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•An abstract is a succint summary of a
longer piece of work, usually academic in
nature, which is published in isolation
from the main text and should therefore
stand on its own and be understandable
without reference to the longer piece. It
should report the latter’s essential facts,
and should not exaggerate or contain
material that is not there.
•Abstract is an original work, not an
excerpted passage. It must be fully self-
contained and make sense by itself,
without further reference to the outside
sources or to the actual paper. It highlights
key content areas, your research purpose,
the relevance or importance of yor work,
and the main outcomes.
•Abstract is a well-developed single paragraph
of approximately 250 words in length, which
is indented and single spaced. The function of
the abstract is to outline briefly all parts of the
paper. Although it is placed at the beginning
of your paper, immediately following the title
page, the abstract should be the last thing that
you write, once you are sure of the
conclusions you will reach.
Why write an abstract?
• Abstracts are important for both selection and indexing
Selection: Abstracts allow readers who may be interested
in the paper to quickly decide whether it is relevant to
their purposes and whether they need to read the whole
Indexing: Most academic journal databases accessed
throught the library enable you to search abstracts. This
allows for quick retrieval by users. Abstracts must
incorporate the key terms that a potential researcher
would use to search.
When is it necessary to write abstracts?
Abstracts are usually required for:
Submission of articles to journals
Application for research grants
Completion and submission of theses
Submission of proposals for
conference papers
All abstracts generally cover the following five
1. Reason for writing: What is the importance
of the research? Why would a reader be
interested in the larger work?
2. Problem: What problem does this work
attempt to solve? What is the scope of the
project? What is the main argument, thesis
or claim?
3. Methodology: An abstract of scientific work
may include specific models or approaches
used in the larger study. Other absracts may
describe the types of evidence used in the
4. Results: An abstract of a scientific work may
include sspecific data that indicates the
results of the project. Other abstracts may
discuss the findings in a more general way.
5. Implications: How does this work add to the
body of knowledge on the topic? Are there any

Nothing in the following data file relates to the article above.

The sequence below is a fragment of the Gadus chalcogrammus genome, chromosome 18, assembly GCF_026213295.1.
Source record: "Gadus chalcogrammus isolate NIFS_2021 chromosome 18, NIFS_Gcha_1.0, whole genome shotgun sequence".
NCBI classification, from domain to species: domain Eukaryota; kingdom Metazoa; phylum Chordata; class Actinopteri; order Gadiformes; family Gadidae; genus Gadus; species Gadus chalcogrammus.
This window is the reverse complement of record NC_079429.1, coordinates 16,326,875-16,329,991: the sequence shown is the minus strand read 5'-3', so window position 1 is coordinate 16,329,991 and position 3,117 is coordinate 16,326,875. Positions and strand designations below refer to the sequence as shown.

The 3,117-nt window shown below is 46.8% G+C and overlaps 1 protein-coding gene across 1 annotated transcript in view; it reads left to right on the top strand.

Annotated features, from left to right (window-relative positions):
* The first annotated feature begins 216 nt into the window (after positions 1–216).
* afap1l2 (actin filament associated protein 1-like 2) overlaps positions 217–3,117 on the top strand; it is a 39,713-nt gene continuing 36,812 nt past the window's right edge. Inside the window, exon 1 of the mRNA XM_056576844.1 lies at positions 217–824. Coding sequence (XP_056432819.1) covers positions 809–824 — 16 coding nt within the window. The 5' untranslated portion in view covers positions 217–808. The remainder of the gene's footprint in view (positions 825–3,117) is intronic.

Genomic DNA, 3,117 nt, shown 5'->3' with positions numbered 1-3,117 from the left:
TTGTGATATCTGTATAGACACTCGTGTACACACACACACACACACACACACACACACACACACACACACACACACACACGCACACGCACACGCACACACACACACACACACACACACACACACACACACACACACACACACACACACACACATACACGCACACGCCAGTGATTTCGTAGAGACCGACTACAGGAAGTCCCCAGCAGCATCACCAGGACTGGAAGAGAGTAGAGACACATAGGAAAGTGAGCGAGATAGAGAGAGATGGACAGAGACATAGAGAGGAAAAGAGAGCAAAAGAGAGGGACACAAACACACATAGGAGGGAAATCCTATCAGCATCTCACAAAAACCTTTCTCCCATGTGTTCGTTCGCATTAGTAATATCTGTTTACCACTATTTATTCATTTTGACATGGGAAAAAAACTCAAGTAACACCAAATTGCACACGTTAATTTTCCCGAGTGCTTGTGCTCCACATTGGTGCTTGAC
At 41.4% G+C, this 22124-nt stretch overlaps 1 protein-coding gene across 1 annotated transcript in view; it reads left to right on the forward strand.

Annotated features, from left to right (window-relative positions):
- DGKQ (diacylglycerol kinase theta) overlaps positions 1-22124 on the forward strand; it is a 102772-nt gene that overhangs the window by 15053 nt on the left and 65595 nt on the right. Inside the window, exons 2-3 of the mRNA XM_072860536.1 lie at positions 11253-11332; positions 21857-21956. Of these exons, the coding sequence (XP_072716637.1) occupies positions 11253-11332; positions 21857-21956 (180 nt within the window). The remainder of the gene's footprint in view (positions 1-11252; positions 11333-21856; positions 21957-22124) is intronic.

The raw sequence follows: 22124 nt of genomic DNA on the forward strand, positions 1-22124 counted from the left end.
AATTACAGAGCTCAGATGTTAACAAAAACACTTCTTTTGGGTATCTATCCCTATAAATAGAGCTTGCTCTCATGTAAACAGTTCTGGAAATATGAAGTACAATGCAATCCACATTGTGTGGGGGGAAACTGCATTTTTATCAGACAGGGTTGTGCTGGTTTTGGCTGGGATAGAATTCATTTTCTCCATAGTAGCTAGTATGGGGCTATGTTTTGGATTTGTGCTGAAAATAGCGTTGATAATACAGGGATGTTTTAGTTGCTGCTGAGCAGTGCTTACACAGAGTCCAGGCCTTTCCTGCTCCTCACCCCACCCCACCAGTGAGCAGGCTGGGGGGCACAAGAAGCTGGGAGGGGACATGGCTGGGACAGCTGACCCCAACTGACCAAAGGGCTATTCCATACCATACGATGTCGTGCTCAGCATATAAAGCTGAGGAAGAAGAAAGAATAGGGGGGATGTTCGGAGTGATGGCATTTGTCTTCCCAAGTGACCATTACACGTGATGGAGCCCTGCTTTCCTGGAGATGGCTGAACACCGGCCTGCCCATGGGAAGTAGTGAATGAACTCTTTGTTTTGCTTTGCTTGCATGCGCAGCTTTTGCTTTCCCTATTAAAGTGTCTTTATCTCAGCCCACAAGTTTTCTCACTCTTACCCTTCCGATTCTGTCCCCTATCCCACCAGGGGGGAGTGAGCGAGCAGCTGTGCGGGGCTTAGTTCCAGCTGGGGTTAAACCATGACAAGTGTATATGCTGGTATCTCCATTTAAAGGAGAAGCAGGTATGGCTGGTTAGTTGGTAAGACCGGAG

practical or theoretical applications from your
findings or implications for future research?
1. Introduction. In one sentence, what is the topic?
Phrase it in a way that your reader will
understand. Assume that the readers are familiar
with the general field of research, so you need to
tell them specifically what topic your thesis
2. State the problem you tackle.
What’s the key research question? Your first
sentence introduced the overall topic, so now you
can build on that, and focus on one key question
within that topic. Keep working at this step until
you have a single, concise question.
3. Summarize why nobody else has adequately
answered the research question yet. (1 sentence)
The trick is not to try and cover all the various
ways in which people have tried and failed; the trick
is to explain that there’s this one particular approach
that nobody else tried yet. (It’s the thing that your
research does.) “previous work has failed to
(explain in a few words what the general message in
the source material is, but expressed in terms of
what’s missing)
4. Explain how you tackled the research question.
(1 sentence)
What is your new big idea? What is the
perspective you have adopted? Or What is your
overall view on the question you introduced in step
5. How did you go about doing the research that
follows from your big idea? (1 sentence)
Did you run experiments? Build a piece of
software? Carry out case studies? This is likely to be
the longest sentence.
6. What is the key impact of your research? (1
Here we’re not looking for the result of the
experiment but a summary of the implications.
What does it mean? Why should other people care?
What can they do with your research?
This paper analyzes how novices and experts can safely adapt and transfer
their skills to new technology in the medical domain. To answer this
question, the researchers compared the performance of 12 novices (medical
students) with the performance of 12 laparoscopic surgeons (using a 2D
view) and 4 robotic surgeons, using a new robotic system that allows 2D
and 3D view. The results showed a trivial effect of expertise (surgeons
generally performed better than novices). Results also revealed that experts
have adaptive transfer capacities and are able to transfer their skills
independently of the human-machine system. However, the expert’s
performance may be disturbed by changes in their usual environment.
From a safety perspective, this study emphasizes the need to take into
account the impact of these environmental changes along with the expert’s
adaptive capacities.